A interior french drain will relieve the hydrostatic pressure by letting in the water thru the walls only to be captured by the drain and then somehow removed via gravity drain or sump pump.

All in all, If I was going to stay in the home I would do something to solve the problem. In the long run it will cost you a LOT more if you just ignore it.

Of course a lot depends on IF you have a water problem...which you didn't mention.
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Re: Would installing a French Drain (interior) be a good inv

Postby reggiesimpson » Wed Mar 06, 2013 1:36 pm

Ditto SteveNet. I had water problems in my basement but the adviced i received was to find out why the water was going in in the first place. It was simply a matter of extensions on the gutter downspouts, deflecting serious roof runoff and raising the dirt grade around two sides of my house. None of this work is as onerous as it seems. I am 65 and did all the work myself. Good luck.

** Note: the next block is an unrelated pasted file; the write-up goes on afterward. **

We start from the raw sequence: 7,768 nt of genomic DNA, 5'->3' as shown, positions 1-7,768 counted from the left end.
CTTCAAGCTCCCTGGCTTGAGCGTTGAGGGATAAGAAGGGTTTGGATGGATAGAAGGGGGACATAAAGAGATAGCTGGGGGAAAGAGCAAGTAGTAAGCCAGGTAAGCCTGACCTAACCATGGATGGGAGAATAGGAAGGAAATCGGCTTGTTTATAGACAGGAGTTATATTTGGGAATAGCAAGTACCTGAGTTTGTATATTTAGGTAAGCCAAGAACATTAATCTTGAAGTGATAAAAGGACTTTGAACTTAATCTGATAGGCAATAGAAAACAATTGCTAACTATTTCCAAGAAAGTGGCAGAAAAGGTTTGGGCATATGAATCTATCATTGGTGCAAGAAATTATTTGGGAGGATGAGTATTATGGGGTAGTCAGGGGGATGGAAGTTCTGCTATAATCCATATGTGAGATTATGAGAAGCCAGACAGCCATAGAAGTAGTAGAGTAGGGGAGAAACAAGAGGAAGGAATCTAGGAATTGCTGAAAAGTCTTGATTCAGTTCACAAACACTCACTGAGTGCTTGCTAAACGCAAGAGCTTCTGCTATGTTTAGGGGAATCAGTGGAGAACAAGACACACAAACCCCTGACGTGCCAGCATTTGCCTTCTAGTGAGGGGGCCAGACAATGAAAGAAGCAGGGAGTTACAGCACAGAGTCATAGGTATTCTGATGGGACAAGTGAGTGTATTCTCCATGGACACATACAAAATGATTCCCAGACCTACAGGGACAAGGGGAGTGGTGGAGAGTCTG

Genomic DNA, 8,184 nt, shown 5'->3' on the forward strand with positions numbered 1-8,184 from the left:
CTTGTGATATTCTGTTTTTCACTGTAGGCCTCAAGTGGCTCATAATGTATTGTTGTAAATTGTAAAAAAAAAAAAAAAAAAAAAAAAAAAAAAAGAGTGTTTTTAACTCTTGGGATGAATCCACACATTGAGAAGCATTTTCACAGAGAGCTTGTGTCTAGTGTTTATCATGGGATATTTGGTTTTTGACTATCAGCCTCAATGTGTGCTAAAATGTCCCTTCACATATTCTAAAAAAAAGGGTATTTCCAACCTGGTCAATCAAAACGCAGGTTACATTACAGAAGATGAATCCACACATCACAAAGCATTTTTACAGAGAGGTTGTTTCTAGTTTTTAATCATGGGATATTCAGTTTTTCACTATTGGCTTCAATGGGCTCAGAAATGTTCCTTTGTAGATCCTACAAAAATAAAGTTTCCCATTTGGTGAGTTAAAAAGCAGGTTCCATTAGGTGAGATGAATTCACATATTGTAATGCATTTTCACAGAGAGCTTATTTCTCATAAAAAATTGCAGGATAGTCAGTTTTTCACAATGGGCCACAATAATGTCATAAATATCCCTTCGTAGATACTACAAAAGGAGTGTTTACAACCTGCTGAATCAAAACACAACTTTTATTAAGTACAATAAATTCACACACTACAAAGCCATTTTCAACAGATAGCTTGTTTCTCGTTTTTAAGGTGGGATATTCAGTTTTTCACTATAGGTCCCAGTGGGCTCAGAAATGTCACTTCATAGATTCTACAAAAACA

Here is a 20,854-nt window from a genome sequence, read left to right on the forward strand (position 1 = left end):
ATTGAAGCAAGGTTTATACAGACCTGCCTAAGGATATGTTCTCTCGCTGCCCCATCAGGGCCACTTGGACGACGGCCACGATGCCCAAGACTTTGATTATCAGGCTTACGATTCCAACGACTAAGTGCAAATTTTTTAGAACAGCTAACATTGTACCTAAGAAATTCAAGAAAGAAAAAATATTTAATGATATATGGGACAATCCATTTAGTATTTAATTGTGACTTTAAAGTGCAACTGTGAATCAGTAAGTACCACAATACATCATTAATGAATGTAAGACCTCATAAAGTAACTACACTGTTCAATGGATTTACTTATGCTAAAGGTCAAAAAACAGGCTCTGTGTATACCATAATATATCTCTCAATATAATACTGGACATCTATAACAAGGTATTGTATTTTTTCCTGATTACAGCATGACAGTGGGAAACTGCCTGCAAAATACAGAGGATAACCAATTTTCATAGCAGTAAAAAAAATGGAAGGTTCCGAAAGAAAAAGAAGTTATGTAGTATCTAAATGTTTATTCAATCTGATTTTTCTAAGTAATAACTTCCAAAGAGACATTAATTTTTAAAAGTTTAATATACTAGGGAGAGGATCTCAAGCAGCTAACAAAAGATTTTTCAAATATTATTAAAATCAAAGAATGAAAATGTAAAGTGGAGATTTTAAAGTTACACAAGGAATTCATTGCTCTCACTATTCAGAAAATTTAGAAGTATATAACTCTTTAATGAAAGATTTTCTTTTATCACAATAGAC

I should add. I used 4 inch french hose in my gutters and i havent needed to clean them since. Simple and very cheap home project.
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Re: Would installing a French Drain (interior) be a good inv

Postby patriciamgr2 » Wed Mar 06, 2013 2:46 pm

I also agree strongly with SteveNet and Reggiesimpson. At the very least, you want to understand why water is coming into the basement &, if at all possible, how to keep in outside. Buyers today are very concerned about mold from any sort of water incursion. The possibility of foundation issues would also concern me. II would not analyze this in terms of whether a buyer will reimburse me for the cost (ie the way I'd look at any cosmetic improvement). It's more about protecting my investment from really expensive repairs in the future.

good luck
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If you do it: radon

Postby davebarnes » Wed Mar 06, 2013 4:03 pm

If you install the drainage system, then make sure that it is setup so that radon mitigation can be added at the lowest cost.
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Re: Would installing a French Drain (interior) be a good inv

Postby dratkinson » Wed Mar 06, 2013 4:34 pm

reggiesimpson wrote:...I used 4 inch french hose in my gutters and i havent needed to clean them since. Simple and very cheap home project. ...


Could you come over to below topic and tell us more about the french hose you use to keep your gutters clean?
Do you live in a climate prone to ice dams? Have you noticed ice dams with this idea?